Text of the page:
Veerbeek has career year leading Dordt to NAIA women’s championship game

GPAC MVP enjoyed her return to Northwest Iowa after starting with Huskers
Published: Apr. 4, 2022 at 11:54 PM CDT
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SIOUX CENTER, IA (Dakota News Now) -It didn’t take long for Ashtyn Veerbeek to develop her fiery passion and drive to win.

It practically came from birth as the daughter of Western Christian volleyball coaching legend Tammi. “She’s just taught me so much about sports and leadership and just life. She’s my biggest role model and so, yeah, a lot of the stuff that I carry with me today came from her.” Ashtyn says.

Though she played for her mom, Ashtyn’s true love would become basketball. She scored more than 1800 career points, pulled down more than 1,000 career rebounds and led Western Christian to a state title before heading to Nebraska.

Though she played in 59 games over two years for the Huskers, home tugged at her heart. “I wouldn’t trade those two years for anything. I learned a lot about myself and had a lot of good experiences there. I just, at the end of the day, when I’d come down to visit Dordt I really just missed the family atmosphere and the culture that they have here.” Veerbeek says.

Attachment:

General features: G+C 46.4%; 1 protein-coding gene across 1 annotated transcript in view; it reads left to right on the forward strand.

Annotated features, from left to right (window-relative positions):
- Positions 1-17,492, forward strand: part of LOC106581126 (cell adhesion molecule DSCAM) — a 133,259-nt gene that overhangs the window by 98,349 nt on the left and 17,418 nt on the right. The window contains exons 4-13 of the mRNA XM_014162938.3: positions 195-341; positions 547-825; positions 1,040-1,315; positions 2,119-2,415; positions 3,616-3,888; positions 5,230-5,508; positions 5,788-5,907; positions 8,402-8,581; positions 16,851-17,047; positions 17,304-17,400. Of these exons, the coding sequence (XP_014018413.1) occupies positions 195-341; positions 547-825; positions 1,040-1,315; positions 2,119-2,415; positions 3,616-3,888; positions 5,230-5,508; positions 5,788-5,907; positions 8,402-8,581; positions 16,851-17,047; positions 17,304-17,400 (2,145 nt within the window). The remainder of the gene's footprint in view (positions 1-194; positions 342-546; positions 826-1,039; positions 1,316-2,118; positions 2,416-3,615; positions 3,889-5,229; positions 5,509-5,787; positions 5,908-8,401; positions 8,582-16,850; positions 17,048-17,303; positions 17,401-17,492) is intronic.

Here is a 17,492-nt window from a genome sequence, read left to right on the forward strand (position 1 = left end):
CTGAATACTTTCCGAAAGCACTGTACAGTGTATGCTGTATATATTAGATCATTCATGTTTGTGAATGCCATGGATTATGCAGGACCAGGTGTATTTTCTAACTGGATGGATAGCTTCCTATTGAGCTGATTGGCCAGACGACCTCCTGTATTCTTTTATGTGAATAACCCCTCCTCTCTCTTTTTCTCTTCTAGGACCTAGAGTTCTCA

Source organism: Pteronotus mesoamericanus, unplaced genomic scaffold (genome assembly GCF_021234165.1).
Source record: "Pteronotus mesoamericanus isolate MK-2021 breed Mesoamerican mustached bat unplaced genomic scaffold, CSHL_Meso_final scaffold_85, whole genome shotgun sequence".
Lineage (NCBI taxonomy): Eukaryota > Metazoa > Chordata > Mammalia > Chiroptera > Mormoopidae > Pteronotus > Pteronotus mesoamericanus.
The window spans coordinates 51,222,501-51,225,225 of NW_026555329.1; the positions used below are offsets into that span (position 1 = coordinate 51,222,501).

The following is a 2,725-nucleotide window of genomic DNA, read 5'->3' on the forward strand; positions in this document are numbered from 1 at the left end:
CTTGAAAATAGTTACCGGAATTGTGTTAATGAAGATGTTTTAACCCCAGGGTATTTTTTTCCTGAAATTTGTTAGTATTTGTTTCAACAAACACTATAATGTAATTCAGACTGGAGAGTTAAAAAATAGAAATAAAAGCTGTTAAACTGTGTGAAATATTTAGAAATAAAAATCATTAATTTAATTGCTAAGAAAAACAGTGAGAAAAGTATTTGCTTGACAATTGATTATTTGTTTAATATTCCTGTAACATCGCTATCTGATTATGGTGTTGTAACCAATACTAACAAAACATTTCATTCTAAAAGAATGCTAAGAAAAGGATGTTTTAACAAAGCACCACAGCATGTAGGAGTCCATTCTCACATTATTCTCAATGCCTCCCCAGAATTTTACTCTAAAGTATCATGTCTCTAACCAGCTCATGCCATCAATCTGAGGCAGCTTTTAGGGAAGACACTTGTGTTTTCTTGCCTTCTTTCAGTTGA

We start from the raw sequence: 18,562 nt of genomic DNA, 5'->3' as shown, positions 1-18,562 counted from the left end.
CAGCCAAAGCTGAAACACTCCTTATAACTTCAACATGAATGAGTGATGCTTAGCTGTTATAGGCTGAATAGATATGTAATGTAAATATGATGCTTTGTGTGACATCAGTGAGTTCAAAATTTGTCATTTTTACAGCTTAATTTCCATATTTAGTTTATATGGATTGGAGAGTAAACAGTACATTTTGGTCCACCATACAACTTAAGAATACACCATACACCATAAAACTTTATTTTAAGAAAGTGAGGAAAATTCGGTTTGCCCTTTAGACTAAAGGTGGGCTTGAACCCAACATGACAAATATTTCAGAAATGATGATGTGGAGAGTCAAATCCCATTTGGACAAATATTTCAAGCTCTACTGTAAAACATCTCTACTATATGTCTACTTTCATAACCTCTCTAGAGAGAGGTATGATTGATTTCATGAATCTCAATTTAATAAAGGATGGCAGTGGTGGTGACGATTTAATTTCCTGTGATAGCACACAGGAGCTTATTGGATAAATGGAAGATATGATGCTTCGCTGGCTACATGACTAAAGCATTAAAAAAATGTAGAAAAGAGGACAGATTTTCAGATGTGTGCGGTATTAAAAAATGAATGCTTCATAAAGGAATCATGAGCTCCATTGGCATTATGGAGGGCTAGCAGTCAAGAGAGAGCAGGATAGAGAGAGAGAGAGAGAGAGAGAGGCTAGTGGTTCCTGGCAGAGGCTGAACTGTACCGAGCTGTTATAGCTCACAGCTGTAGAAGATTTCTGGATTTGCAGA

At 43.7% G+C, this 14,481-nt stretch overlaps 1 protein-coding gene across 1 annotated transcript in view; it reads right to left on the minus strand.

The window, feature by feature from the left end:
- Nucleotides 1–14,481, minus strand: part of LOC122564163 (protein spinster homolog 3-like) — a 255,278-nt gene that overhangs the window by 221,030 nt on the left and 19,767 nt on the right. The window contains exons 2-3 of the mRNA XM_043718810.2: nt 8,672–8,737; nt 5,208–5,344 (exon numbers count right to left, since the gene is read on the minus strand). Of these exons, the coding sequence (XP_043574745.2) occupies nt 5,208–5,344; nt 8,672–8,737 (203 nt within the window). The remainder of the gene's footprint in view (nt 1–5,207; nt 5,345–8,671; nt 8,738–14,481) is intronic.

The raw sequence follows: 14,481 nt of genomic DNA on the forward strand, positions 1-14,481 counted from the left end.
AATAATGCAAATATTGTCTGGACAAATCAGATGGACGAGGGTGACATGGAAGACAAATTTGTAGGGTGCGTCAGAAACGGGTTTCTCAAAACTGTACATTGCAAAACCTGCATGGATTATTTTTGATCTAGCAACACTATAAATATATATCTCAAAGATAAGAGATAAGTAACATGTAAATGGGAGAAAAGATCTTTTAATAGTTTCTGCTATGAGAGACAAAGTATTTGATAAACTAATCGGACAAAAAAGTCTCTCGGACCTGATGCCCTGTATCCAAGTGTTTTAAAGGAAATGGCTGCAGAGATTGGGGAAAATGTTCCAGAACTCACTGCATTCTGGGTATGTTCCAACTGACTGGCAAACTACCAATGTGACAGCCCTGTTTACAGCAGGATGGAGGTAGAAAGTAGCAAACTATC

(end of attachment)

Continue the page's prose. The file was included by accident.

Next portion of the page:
Coming back meant taking on a bigger role. “From being just a role player that really didn’t dribble much and found myself in the low post most of the time to now having to handle the ball and make a lot of decisions.” Veerbeek says.

“She’s very versatile in what she can do. She draws a lot of attention from other teams so yeah, we can play off her pretty well.” Dordt Head Coach Bill Harmsen says.

One that Ashtyn flourished in, scoring more than a thousand career points in two years, winning GPAC player of the year this season en route to leading the Defenders to the national championship game.

“She’s a great player but she’s an even better person. So that’s what makes it fun to play with her and getting in a groove with her. Playing with her is awesome.” Dordt Junior Forward Karly Gustafson says.

Though Dordt didn’t win the title a banner alone can’t measure her impact on the program. “The wins were obviously so cool and fun but I’ll remember all the times that we had in the hotel room, in the locker room, going to the commons to eat together. Just all those little things that people don’t always associate with basketball but those are the things that really brought us together.” Ashtyn says. And it’s impact on her.

Zach Borg, Dakota News Now Sports.

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